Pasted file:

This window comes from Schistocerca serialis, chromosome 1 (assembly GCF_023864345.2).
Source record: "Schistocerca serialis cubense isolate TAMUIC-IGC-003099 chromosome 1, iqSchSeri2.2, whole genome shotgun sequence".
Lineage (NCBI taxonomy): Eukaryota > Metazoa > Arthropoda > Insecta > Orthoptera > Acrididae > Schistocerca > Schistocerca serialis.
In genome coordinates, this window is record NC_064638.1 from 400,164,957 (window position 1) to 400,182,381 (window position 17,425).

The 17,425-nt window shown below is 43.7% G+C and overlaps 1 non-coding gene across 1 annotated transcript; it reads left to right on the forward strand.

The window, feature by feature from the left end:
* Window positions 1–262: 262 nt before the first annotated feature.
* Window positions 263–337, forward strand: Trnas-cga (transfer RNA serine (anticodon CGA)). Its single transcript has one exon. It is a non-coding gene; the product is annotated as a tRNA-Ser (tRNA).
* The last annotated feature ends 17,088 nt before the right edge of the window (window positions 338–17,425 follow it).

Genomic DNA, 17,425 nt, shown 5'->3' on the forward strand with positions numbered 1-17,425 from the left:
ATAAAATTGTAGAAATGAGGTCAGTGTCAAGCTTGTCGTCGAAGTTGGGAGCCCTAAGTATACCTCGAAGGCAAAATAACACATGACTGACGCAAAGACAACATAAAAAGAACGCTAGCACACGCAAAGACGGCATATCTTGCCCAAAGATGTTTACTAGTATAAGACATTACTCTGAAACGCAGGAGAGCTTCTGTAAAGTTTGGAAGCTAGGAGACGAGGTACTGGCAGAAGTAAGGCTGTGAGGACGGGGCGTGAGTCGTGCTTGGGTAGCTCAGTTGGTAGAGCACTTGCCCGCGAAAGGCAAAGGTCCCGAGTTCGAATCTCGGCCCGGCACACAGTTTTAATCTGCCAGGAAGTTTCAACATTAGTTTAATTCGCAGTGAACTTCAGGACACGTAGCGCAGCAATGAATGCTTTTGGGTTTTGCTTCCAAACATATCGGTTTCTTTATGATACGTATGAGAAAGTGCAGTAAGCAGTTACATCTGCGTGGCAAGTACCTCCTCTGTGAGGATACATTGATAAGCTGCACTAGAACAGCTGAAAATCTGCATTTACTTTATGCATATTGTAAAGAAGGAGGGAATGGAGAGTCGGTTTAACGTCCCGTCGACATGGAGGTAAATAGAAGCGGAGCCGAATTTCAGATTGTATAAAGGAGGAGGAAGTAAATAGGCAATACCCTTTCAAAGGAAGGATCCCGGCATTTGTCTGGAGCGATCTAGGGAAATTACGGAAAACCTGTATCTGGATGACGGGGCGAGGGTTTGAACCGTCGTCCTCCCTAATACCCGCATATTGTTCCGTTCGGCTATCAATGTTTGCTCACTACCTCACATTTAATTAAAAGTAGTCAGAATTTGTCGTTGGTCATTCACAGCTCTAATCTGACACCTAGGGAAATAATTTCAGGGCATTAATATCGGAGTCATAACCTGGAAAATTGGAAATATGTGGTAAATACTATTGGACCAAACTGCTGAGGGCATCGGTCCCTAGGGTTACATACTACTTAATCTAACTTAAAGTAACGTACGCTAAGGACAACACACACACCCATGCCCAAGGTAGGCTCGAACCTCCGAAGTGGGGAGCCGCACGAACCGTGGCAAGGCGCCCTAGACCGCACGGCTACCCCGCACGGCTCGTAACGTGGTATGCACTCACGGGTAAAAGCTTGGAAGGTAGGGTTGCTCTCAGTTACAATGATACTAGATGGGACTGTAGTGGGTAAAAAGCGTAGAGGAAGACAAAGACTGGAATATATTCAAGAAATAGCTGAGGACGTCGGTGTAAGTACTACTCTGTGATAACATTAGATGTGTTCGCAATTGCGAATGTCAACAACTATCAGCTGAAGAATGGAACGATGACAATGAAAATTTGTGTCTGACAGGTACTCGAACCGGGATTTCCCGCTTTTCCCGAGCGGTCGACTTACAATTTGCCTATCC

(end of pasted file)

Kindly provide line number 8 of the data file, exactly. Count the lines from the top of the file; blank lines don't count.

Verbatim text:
* Window positions 263–337, forward strand: Trnas-cga (transfer RNA serine (anticodon CGA)). Its single transcript has one exon. It is a non-coding gene; the product is annotated as a tRNA-Ser (tRNA).